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If road pricing is so great, then why is it extremely unpopular?

Paying money is unpopular, but ultimately everything spent is paid for. Customers hated ATM fees. Now there are checking fees. New Yorkers hated congestion pricing. Now they have a payroll tax dedicated to saving the MTA.

The average person doesn’t understand the role of a price as an allocative device. This is not a knock on the common man—just a recognition that the average person is too busy to read economics books and blogs.

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Is road pricing fair?

We all want an equitable society. That’s why every major country has a progressive income tax, and even the Heritage Foundation’s top free market bastions—like Singapore, Australia, and Denmark—ensure health care, housing and pensions for all. But we should also be rational about our priorities.

Somehow, our society is fine with pricing cars, gasoline, insurance, motor oil, auto maintenance, and tires. Is the road the one part of driving that’s unfair to price? Why is it fair for genuinely poor people—those too poor to own cars—to pay $2 bus fares, but unfair for car-owning poor people to pay $0.50/mile at certain hours of day? On road pricing, equity concerns are the status quo bias disguised. America has not priced roads before, because it has not been technologically feasible. Now it is feasible to price certain roads, and we should have a reasonable debate without using the poor as human shields against progress.

Studies show that the most important determinant of equity is how the revenues are used. Todd Litman of VTPI provides a great summary of the research here. Dr. Thomas Light of RAND provides another excellent summary here.

Overall, remember that no one’s value of time constant. An unemployed single mother who’s late to a job interview has an extremely high value of time, and would gain immensely from paying $100 to save five minutes. Other times, her value of time is low, and she would be better off paying nothing and sitting in congestion. HOT lanes actually allow both scenarios, in which case there’s no problem. Return to top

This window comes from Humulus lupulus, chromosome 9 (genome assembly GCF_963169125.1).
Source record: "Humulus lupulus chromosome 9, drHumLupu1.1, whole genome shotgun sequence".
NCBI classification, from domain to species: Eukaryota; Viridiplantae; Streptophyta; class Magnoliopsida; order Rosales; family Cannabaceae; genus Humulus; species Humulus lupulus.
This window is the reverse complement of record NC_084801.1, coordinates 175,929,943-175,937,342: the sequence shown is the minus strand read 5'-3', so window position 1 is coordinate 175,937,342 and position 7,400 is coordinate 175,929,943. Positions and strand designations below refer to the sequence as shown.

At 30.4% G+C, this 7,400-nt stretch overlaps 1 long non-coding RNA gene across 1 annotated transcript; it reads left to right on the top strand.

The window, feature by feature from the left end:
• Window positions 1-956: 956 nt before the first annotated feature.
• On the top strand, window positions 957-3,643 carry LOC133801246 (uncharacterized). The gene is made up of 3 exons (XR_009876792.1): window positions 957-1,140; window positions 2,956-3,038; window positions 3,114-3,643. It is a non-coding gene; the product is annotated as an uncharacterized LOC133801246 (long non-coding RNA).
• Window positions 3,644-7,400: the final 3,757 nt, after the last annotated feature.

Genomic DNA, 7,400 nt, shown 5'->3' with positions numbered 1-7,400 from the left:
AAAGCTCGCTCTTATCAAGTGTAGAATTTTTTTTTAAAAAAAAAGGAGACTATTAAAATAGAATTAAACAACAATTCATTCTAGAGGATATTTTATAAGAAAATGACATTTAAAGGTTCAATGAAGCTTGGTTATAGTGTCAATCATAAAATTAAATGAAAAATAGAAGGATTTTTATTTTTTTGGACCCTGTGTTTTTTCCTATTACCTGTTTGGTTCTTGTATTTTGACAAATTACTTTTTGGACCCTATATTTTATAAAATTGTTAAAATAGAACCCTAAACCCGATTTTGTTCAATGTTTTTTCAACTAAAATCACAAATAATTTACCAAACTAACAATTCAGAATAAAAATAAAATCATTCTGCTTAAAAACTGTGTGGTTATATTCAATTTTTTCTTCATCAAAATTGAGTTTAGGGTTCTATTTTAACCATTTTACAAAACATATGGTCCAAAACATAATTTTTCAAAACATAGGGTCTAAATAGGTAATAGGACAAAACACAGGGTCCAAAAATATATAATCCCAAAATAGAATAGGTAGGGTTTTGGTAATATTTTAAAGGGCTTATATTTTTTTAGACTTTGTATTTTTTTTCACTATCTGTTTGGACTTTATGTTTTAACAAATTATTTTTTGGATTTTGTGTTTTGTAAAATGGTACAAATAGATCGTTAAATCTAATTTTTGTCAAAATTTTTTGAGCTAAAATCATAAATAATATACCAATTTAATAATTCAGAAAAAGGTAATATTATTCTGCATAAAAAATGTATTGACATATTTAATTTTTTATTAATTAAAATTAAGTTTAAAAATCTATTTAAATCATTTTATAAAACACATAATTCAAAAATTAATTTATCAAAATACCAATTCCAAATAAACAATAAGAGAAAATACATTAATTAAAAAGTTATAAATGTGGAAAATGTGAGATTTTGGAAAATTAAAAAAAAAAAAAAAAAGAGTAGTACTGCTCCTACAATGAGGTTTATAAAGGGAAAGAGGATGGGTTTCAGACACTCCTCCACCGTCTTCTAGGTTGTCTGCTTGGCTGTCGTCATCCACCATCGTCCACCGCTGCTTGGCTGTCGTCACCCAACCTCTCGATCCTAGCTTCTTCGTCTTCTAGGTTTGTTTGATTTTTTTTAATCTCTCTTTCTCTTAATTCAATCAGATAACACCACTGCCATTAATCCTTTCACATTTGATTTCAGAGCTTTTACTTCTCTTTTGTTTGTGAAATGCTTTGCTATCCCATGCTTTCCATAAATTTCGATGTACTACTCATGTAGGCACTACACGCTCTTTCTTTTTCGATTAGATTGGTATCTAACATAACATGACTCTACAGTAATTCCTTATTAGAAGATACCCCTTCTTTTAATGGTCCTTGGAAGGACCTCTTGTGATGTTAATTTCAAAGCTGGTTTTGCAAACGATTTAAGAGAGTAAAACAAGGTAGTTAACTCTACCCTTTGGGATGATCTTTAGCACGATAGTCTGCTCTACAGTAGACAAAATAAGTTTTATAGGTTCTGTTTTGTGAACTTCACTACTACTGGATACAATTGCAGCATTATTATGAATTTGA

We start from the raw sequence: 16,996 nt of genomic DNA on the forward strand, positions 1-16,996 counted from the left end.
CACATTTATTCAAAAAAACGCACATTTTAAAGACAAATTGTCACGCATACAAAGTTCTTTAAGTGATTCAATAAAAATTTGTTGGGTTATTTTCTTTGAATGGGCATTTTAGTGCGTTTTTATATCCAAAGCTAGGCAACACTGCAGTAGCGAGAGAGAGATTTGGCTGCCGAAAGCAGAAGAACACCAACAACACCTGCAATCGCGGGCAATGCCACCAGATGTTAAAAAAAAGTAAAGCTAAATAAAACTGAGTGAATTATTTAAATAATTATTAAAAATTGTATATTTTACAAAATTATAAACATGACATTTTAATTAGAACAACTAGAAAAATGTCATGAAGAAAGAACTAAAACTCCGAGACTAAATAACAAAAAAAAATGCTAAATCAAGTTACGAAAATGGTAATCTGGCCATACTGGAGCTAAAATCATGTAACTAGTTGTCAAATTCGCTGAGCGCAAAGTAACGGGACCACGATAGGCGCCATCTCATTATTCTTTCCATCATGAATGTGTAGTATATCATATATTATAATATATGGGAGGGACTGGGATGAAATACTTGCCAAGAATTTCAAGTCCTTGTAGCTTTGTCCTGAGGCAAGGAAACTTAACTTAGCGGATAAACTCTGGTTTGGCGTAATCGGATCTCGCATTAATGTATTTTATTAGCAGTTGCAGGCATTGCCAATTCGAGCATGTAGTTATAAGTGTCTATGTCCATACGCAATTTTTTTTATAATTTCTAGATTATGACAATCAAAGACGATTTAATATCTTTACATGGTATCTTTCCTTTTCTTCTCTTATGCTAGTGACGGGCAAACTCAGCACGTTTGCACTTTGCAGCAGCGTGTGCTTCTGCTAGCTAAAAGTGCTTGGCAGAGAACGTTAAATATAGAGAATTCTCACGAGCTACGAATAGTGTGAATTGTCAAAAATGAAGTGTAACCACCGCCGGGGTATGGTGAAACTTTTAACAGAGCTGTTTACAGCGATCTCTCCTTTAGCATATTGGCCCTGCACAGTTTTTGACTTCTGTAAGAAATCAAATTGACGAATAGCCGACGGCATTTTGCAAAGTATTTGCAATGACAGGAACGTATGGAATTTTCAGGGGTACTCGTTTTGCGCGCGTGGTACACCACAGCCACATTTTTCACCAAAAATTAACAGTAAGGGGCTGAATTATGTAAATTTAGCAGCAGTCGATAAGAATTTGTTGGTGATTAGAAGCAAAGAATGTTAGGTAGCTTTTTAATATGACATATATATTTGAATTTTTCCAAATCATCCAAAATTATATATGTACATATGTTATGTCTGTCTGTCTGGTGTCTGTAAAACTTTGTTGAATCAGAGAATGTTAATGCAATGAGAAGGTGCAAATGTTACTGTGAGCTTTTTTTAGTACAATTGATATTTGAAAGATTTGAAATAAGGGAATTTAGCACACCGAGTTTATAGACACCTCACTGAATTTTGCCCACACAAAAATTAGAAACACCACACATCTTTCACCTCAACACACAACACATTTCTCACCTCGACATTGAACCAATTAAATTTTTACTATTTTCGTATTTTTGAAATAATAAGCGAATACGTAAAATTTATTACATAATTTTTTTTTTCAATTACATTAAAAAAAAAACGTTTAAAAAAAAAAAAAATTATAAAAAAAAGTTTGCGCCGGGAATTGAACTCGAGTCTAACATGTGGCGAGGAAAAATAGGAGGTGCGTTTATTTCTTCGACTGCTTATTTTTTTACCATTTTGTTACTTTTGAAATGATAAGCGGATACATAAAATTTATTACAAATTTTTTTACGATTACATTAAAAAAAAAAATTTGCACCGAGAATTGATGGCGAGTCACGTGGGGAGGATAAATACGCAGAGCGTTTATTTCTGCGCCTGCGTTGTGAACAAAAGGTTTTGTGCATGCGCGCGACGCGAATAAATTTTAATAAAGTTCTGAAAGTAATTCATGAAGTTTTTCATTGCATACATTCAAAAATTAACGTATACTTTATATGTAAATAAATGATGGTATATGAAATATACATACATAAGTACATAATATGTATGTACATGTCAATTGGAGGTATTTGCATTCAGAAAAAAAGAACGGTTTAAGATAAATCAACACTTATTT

Will only rich people be able to drive?

Under congestion pricing, tolls rise only until congestion subsides. We can also frame this rule as the converse: tolls fall until congestion starts to get bad. If only rich people drove, there would be so few people on the road that the price would fall.

Again, this is clearly status quo bias. The most expensive HOT lanes in America are cheaper than seeing a movie on Friday night. If we lived in a world of free movie theaters, how would we respond to the idea of charging $10 to see movies? “Only rich people will see movies!”

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Is congestion pricing a form of social engineering?

Yes. When airlines charge more for trips on Thanksgiving, they are driving out those with the lowest willingness-to-pay, so people who really want flights can have them. When stores offer sales Monday-Thursday, they are smoothing out demand so weekends aren’t so crazy. When hotels offer off-season rates, they are rewarding people with flexible schedules.

These are all forms of congestion pricing. Private firms are social engineering—that is, steering behaviour in a way that improves welfare. It makes no sense to believe:

a.) Congestion pricing by profit-maximizing private firms demonstrates the virtues of free enterprise.

b.) Congestion pricing by welfare-maximizing road authorities is top-down bureaucracy at its worst.